But without follow-up observations, the microlensing technique struggles with characterizing the incredibly faint host star. Now, a team of international astronomers led by PhD candidate Jennifer Yee from Ohio State University has detected the first microlensing signature, lovingly called MOA-2013-BLG-220Lb, that looks like a confirmed planet orbiting a candidate brown dwarf — an object so faint because it isn’t massive enough to kick-off nuclear fusion in its core.
Matter — no matter how great or small — curves the fabric of spacetime. It can ultimately acts like a lens by curving the background light around it and therefore magnifying the background source. In microlensing, the intervening matter is simply a faint star or perhaps a planetary system.
“As the ‘lens system’ passes in front of a distant, background star, the magnification of that background star changes as a function of time,” Yee told Universe Today. “By measuring the changing magnification of the background star, we can learn about the lensing star and perhaps whether or not it has a planet.”
In a planetary system, the light from the background star will be magnified when the foreground star passes in front of it. If there is a cirlcing planet, there will be an additional cusp in brightness (to a lesser extent but still a tell-tale detection nonetheless).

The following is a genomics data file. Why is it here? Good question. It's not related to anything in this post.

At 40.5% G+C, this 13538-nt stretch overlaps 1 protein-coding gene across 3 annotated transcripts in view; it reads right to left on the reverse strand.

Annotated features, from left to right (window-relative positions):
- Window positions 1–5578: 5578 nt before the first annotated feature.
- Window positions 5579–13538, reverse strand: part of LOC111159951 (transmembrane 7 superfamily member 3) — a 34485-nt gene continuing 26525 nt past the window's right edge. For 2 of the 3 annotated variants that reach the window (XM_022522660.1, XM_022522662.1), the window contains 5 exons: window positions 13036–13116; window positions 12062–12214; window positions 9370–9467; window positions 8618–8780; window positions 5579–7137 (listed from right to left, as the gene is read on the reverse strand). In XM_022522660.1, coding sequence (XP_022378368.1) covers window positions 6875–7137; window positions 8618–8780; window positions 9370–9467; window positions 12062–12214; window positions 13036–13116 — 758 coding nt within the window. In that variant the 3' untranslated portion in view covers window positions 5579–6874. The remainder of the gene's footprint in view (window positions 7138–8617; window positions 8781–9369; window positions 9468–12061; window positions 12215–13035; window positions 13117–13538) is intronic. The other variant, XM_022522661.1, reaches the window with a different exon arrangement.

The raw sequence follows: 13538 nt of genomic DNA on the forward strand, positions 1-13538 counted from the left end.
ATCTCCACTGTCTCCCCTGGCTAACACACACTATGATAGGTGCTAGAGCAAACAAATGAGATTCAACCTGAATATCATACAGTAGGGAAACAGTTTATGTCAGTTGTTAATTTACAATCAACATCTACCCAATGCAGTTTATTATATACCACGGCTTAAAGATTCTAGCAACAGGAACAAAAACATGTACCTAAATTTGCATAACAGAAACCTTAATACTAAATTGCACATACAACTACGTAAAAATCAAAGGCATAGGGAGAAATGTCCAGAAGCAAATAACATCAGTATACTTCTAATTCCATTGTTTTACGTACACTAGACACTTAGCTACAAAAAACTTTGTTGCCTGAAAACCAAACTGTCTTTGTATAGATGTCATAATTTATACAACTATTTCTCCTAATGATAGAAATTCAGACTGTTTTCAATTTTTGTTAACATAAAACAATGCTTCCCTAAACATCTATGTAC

At the moment the planetary system transits in front of the background star (and for many years after) we can’t separate the two objects. While the light of the background star may be greatly magnified, its image is distorted because its light merges with the planetary system.
So the microlensing signature cannot tell astronomers anything about the lens system’s star. “It’s out of the ordinary,” Andrew Gould, Yee’s PhD advisor and coauthor on the paper, told Universe Today. “In other techniques people have definitely detected a star and they’re struggling to detect the planet. But microlensing is just the opposite. We detect the planet very clearly, but we can’t detect the host star.”
However, the microlensing signature does give away the lens system’s proper motion — the apparent change in distance over time — as it passes in front of the background star. MOA-2013-BLG-220Lb’s proper motion is extremely high, clocking in at 12.5 milliarcseconds (a distance on the sky that is 2400 times smaller than the size of the full moon) per year. This is roughly three times higher than average.
A high proper motion may be caused by an object that is very close by and is moving slowly or a very distant object moving rapidly. As most stars tend not to move at high speeds, the team assumes the object is relatively close, placing it at a distance of 6,000 light-years.
With a distance fixed, the team is also able to assume a mass for the object. It weighs in below the hydrogen-burning limit and is therefore considered the best brown dwarf candidate microlensing has detected.